Expand refugee opportunities for Venezuelans
The president should also revise the current refugee admission cap upward while taking additional long-overdue steps to facilitate the granting of refugee status to Venezuelans fleeing violence and repression at home.148
Support regional migration management efforts
From FY 2017 to date, the United States has offered approximately $213 million of humanitarian funding for the Venezuela regional response; from FY 2018 to FY 2019, it has provided $89.9 million in bilateral assistance to support Colombian efforts to respond to Venezuelan arrivals, and recently, Secretary Pompeo pledged $20 million in additional humanitarian assistance to the people of Venezuela.149 The World Bank estimates, however, that Venezuelan migration to Colombia is costing that country approximately 0.5 percent of gross domestic product, or approximately $16.8 billion per year.150 The United States must do more directly and indirectly—through the United Nations and other effective multilateral mechanisms—to enhance the absorption capacity of Venezuela’s neighbors in the face of growing migratory flows.
Work with Venezuela’s neighbors to develop a contingency plan for refugee flows
As dire as the political and economic situation in Venezuela is presently, even greater political and economic turmoil in the country is likely, even in scenarios in which democracy is restored. The collapse of the Maduro regime or an outbreak of armed conflict could lead Venezuelans to flee in even larger numbers, putting unbearable strain on neighboring states that already shoulder significant burdens, such as Colombia, Peru, and Ecuador. The United States, together with the United Nations and the Organization of American States, should engage in appropriate contingency planning with Central and South American governments—including those that have not, to date, accepted a sizable number of Venezuelans relative to their populations—to avert the humanitarian crises and broader regional destabilization that could accompany further implosion of the Venezuelan state. All actors must also prepare to deal with the lasting effects of Venezuelan displacement even after Venezuela begins its long road to recovery as a functioning democracy and economy.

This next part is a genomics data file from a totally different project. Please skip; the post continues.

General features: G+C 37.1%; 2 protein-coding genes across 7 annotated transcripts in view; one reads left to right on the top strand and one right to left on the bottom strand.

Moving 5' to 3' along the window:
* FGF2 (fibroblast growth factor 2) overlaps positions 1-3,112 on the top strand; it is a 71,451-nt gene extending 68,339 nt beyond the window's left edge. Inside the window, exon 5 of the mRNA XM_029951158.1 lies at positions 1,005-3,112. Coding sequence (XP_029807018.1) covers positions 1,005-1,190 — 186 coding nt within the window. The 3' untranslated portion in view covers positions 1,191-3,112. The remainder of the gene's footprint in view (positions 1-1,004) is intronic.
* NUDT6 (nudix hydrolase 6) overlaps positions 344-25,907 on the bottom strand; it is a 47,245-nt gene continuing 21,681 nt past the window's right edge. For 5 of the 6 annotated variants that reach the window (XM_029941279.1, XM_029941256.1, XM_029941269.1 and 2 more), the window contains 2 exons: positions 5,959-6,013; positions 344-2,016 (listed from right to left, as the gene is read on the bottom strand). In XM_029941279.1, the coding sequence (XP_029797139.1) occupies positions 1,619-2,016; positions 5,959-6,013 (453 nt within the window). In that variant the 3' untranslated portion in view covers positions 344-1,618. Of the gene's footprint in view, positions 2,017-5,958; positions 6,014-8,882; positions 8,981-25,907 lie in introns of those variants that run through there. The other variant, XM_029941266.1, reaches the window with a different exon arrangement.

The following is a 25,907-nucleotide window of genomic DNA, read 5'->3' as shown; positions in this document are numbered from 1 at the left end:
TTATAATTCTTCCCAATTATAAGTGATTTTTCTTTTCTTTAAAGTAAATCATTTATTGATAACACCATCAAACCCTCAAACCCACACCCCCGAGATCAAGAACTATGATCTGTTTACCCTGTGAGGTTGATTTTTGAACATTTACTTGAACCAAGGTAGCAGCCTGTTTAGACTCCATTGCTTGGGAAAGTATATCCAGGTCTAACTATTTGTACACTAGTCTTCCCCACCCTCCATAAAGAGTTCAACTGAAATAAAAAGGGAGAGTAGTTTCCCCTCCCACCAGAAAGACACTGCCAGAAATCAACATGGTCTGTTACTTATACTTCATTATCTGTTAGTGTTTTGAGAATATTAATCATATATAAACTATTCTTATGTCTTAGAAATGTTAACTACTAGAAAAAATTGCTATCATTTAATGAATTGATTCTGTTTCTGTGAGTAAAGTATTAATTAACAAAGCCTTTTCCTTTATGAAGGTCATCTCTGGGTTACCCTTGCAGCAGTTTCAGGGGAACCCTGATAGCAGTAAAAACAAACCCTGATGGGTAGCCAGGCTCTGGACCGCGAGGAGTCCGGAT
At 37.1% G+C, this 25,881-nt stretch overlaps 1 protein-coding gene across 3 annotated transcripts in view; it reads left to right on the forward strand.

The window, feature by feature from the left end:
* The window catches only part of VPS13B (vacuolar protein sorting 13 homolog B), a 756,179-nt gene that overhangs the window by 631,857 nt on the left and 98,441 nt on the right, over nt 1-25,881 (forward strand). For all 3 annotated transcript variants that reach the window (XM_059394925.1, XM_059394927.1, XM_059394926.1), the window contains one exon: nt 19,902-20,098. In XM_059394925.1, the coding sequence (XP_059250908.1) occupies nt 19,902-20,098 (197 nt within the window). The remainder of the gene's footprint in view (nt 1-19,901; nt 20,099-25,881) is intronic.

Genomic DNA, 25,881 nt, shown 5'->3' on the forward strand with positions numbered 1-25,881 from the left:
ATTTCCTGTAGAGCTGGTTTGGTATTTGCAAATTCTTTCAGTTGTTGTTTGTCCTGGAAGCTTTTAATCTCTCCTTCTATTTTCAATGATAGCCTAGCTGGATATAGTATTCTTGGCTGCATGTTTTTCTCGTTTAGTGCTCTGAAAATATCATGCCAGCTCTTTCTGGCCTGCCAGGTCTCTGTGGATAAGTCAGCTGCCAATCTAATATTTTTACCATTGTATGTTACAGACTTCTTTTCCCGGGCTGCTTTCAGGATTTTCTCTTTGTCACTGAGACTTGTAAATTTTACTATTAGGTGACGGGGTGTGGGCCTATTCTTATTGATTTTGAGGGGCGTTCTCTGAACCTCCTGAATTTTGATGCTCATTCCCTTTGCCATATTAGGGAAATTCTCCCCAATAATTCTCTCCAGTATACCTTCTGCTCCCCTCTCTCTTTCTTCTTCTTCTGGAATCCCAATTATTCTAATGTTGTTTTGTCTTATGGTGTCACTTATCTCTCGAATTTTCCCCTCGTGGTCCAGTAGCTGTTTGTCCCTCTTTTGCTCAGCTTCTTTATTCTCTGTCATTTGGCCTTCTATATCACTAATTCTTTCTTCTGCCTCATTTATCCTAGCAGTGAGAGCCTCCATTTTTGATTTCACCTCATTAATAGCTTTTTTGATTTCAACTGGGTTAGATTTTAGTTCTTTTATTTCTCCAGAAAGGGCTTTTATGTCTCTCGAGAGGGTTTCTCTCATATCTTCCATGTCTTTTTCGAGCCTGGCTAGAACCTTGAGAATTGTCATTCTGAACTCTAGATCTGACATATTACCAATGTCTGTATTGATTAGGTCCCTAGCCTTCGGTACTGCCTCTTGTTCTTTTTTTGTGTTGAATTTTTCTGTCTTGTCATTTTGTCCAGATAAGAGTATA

Establish and fund a multilateral construction and humanitarian relief fund for Venezuela